In the wake of the September 11, 2001, attacks, Congress passed the Homeland Security Act, which created the Department of Homeland Security (DHS).1
Today, the phrase “homeland security” is used with greater flexibility. It applies to everything from terrorism prevention to emergency planning and policy development. Some universities even offer a specialized homeland security degree. But what can you do with a homeland security degree? There are more career paths than you might think. Keep reading this career guide to explore the types of jobs in homeland security that you might pursue after graduation.
An Overview of the Homeland Security Field
Some people think that experts in the homeland security field specialize in responding to security breaches and attacks. This is true, but this field is much more proactive than reactionary. As such, these professionals have responsibility to identifying possible threats before they become security breaches. They brainstorm solutions to prevent such problems with different agencies, and they develop emergency plans in case the worst should happen. For a homeland security expert, a boring day—in which no security breaches take place—is a good day.
This broad field encompasses numerous career paths. Some homeland security professionals work in terrorism prevention, while others specialize in natural disaster response planning. The homeland security field also includes law enforcement, particularly federal law enforcement. Cybersecurity and the security of the nation’s infrastructure are other major subspecialties. As you can see, earning a homeland security degree can open the doors to a broad range of career possibilities. Today’s homeland security experts are collaborating across multiple disciplines and applying critical thinking to improving their agency or regional preparedness levels.
Career Possibilities With a Homeland Security Degree
When considering which area of homeland security you might like to work in, it is helpful to get to know the types of job opportunities. Take a look at the following possibilities:
Emergency Management Director
When a disaster strikes, whether it is a gas main explosion, tornado or terror attack, emergency responders and disaster recovery specialists know exactly what to do and how to coordinate resources. This is because they follow blueprints developed by emergency management directors. It is the job of an emergency management director to think proactively about what might happen and then to develop plans and procedures for a coordinated, results-oriented response.
Emergency management directors lead the collaborative planning between elected officials, the multiple levels of government, public safety officials, private businesses and nonprofit organizations (such as the American Red Cross). Emergency response plans are developed with the aim of minimizing casualties, quickly moving resources to where they are needed and reducing disruptions in services to the surrounding areas. If you decide to pursue a career as an emergency management director, you might spend your days doing any of the following:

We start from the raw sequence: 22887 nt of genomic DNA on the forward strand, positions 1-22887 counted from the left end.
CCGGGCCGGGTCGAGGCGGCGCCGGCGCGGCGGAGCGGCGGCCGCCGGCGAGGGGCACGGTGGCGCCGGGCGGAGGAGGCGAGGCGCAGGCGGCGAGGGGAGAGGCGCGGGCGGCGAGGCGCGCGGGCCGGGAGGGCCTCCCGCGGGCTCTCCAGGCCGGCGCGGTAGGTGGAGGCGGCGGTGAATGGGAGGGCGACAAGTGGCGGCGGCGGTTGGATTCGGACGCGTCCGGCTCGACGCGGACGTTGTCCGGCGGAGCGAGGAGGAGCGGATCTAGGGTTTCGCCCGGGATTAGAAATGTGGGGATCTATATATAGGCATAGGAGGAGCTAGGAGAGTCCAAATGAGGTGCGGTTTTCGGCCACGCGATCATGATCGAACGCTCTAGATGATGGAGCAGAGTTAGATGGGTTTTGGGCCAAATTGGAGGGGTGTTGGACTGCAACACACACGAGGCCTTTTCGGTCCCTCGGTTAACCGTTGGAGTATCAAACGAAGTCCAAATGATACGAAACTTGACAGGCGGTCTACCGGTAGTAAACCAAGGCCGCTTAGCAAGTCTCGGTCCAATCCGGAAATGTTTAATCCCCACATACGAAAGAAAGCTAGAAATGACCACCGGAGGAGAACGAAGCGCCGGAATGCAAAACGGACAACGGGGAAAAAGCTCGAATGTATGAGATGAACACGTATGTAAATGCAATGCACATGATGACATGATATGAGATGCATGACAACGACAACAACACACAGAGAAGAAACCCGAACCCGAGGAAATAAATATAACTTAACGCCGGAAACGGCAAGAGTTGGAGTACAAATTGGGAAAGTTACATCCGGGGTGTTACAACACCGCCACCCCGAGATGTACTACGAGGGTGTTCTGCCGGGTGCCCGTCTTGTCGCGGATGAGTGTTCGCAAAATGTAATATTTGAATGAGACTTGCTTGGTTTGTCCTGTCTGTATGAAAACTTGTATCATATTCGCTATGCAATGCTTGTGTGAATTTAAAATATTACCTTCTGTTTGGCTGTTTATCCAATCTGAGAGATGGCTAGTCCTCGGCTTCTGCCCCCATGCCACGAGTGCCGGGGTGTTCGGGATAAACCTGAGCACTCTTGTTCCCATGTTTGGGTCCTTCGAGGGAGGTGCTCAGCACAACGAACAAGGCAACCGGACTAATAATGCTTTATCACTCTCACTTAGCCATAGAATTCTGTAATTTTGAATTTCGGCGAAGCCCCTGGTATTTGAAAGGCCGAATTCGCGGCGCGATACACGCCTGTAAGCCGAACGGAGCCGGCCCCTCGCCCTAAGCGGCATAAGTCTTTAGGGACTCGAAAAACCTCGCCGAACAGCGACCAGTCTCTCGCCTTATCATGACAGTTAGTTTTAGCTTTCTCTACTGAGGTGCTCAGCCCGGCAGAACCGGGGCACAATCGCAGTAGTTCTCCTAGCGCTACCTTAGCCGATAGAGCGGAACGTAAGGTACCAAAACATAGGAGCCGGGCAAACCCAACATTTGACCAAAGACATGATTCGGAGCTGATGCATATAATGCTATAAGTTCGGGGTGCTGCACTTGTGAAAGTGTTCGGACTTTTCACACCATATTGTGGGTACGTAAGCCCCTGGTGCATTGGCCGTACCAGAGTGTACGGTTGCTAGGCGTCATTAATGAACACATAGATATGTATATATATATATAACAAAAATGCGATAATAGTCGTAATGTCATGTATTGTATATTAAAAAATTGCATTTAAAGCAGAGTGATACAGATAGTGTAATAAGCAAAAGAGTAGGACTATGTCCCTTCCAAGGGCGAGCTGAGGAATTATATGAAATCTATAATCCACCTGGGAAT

- Assess the potential for various hazards and formulate response plans to minimize harm to people and damage to property
- Evaluate the resources available in a jurisdiction, including equipment, staff and volunteers
- Work toward securing better resources, and develop resource sharing agreements with emergency planners in neighboring jurisdictions
- Organize emergency response training efforts for both staff and volunteers
- Periodically review emergency response plans and revise them as needed
- Leading your agency, jurisdictional or regional efforts for identifying gaps and creating action steps to close gaps, prior to an emergency.
- Apply for federal funding to support emergency responses and disaster recovery efforts
In addition to proactively planning for emergency responses, emergency management directors may lead the response from the scene of a disaster or from an emergency operations center (EOC). Leading an emergency response and coordinating all disaster relief efforts requires the emergency management director to oversee plans are implemented properly.
Disaster Recovery Specialist
When a disaster strikes, people and businesses feel the impact. People suffer injuries and need medical assistance. Businesses are impacted and need assistance before owners lose everything. Businesses risk losing their invaluable data, and it is the job of a disaster recovery specialist to support the rapid re-opening of businesses and restore them back to normal functioning.
To do their job properly, these professionals must consider all possibilities, including both natural and human-made disasters ranging from floods, cyberattacks and pandemics. After identifying the possible threats, the disaster recovery specialist develops proactive technical recovery plans that businesses use as a road map for reopening. They may also put together business continuity plans that spell out the exact order of reestablishing specific business functions to return to normal. Some of the specific job duties are: